Story: The mongolian Rouran-tribe invades the Chinese Wei-empire over and over again. An endless war breaks loose which lets the
ruler of Wei summon all men of the country for military service. Among them is the sick father of Mulan, Hua Hu (Yu Rongguang), a reputed
veteran. Mulan (Vickie Zhao Wei) may be a woman, but she is trained in martial arts since her childhood days so that she joins the army
instead of her father and without him knowing. The only one who actually knows that she is a woman is her childhood friend Tiger (Jaycee Chan).
But soon thereafter the soldier Wentai (Chen Kun) gets behind her secret. However, since Mulan can prove her extraordinary expertise in battle
Wentai decides to keep his knowledge about her true identity to himself. Together the two of them are so unstoppable that they climb up the ladder
within the chain of command and even get their own troops. Nevertheless, as Mulan has feelings for Wentai she can't unfold her true
potential. And this at a time when a talented warrior and leader like Mulan is needed the most since the coldblooded and ambitious Mendu (Hu Jun)
has become the new leader of the Rouran and united all the tribes of Mongolia in order to fight the Wei. A bloody fight breaks out on the battlefield
which gives Mulan no room for emotions anymore.
Review: The necessity of China to tell their own version of the Mulan subject has been pressing at the latest when Disney brought their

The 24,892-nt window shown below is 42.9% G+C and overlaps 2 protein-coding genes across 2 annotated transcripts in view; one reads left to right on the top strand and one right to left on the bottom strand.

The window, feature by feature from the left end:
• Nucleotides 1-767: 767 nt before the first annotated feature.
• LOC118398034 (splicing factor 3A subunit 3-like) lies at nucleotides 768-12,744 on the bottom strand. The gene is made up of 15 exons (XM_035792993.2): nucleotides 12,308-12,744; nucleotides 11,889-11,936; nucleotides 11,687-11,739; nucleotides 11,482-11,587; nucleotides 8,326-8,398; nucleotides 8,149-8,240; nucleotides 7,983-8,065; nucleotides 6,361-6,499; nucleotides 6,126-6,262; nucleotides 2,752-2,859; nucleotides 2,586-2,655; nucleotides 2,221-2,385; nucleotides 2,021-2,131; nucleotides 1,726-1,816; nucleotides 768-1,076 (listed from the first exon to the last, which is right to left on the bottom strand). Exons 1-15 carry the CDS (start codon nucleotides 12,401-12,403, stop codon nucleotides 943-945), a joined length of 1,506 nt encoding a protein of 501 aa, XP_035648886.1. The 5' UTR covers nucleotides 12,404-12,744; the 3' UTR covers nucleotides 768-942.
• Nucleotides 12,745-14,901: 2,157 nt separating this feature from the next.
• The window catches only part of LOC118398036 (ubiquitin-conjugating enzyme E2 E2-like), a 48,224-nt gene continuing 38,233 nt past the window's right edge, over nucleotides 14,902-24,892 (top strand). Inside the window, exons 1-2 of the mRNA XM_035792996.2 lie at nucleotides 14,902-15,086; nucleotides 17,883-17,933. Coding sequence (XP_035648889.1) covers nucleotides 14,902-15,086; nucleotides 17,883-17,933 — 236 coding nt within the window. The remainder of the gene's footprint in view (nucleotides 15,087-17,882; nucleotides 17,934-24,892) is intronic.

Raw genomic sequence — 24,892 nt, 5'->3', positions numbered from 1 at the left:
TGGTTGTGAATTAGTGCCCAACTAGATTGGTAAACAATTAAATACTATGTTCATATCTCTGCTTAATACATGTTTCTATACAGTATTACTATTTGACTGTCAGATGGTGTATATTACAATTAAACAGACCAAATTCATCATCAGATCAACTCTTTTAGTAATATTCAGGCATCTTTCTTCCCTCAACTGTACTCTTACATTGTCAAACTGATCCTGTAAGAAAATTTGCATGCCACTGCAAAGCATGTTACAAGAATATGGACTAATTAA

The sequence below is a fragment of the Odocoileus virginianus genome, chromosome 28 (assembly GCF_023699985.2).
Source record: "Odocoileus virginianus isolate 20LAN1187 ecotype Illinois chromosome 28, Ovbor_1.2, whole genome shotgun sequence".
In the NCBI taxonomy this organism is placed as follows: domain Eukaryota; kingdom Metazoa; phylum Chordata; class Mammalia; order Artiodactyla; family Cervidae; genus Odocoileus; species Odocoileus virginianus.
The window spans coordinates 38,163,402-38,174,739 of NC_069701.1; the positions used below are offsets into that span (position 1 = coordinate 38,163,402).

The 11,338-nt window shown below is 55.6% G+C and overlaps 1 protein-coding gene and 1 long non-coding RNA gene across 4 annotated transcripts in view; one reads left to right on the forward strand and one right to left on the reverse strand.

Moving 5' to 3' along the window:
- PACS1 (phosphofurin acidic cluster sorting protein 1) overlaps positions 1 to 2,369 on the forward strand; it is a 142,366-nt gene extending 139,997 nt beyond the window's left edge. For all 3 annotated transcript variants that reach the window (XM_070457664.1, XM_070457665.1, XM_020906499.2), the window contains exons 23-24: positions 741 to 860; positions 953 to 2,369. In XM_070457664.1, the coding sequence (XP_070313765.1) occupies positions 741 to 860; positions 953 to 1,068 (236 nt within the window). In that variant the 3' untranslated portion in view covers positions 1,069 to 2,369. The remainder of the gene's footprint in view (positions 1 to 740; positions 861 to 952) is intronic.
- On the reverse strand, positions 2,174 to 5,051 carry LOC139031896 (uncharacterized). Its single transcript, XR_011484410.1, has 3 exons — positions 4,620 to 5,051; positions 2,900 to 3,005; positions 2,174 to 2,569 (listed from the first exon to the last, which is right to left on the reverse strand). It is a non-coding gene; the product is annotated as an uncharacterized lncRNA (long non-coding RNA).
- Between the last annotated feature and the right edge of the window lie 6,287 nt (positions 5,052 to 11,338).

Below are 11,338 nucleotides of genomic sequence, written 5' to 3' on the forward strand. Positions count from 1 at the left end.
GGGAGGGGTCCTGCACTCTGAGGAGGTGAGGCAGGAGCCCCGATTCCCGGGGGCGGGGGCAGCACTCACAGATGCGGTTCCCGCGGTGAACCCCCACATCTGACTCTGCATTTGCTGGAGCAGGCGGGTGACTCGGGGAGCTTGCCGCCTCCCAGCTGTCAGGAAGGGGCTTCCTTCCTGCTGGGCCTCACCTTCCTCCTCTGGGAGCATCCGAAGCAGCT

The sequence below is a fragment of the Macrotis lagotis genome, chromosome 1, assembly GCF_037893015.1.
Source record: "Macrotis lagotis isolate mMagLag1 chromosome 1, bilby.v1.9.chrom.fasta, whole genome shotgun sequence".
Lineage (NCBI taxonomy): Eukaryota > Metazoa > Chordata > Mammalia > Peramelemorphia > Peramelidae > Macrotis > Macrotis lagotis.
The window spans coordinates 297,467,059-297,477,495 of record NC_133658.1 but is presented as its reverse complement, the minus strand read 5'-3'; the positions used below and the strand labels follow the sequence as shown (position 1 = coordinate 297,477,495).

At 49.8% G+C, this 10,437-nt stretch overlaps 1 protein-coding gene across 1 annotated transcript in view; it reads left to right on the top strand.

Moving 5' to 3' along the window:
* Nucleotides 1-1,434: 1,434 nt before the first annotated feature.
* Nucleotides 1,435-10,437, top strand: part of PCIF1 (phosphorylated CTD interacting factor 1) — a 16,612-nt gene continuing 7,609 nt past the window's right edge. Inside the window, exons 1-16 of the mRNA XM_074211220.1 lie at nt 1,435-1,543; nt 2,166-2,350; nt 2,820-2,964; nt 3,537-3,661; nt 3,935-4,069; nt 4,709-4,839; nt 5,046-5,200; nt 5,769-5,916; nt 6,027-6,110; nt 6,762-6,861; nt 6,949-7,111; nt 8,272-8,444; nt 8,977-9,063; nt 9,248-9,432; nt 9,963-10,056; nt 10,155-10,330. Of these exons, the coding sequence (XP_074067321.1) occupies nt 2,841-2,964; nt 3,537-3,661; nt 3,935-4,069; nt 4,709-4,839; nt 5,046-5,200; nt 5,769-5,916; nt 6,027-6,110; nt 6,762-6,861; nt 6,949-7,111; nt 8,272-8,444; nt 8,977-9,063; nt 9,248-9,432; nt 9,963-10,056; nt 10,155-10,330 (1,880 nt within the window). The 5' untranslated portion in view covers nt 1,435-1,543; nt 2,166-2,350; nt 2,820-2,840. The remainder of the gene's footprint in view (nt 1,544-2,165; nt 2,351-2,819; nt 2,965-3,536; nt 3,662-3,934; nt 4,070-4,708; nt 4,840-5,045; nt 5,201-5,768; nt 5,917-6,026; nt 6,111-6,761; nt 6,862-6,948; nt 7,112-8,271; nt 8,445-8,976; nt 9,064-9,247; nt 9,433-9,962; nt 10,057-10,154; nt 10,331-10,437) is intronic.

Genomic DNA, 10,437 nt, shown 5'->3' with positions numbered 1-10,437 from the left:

joyful-coloured animation movie full of clichés on screen, a rather shallow look on the Chinese. Jingle Ma's version of the story
is supposed to show that the story around Mulan, who shouldn't be mistaken for a historical individual, can provide much more than just a singing
and dancing protagonist. But wait a minute, Jingle Ma? The director who brought us such "gems" as "Seoul Raiders" or "Playboy Cops"? Even if some
of his movies are actually entertaining, Ma is rather a second-rate director and so we have to wonder why he got the reins in his hands to direct
this 12 million dollar project. However, interestingly enough "Mulan" shows its weakness when it comes to its entertaining value rather than the story.
The plot may remain easy to follow but the necessities and sacrifices a war requires are at times illuminated in an almost profound fashion.
Still, at first "Mulan" uses quite some time on the introduction. Especially the long passage at the army camp soon becomes repetitive and almost sends us to sleep since there is little happening at all. You should think that there are numerous moments that would make it difficult for a woman to conceal her identity in an army solely consisting of men, but the movie barely plays with Mulan's fear to be discovered. One single incident is covering this subject and later on all of the battles seemingly don't leave any free space for such problems. Vickie Zhao Wei ("Painted Skin", "Chinese Odyssey 2002") may fit into the role quite well and bestows something manly to her character without ever completely losing her femininity, but compared to the others she is quite petite and her voice doesn't sound that manly during her big speeches. The fact that Chinese men think of themselves as so androgynous that a woman can easily pass for a man is nothing new and so we can also overlook this small incredibility after some time.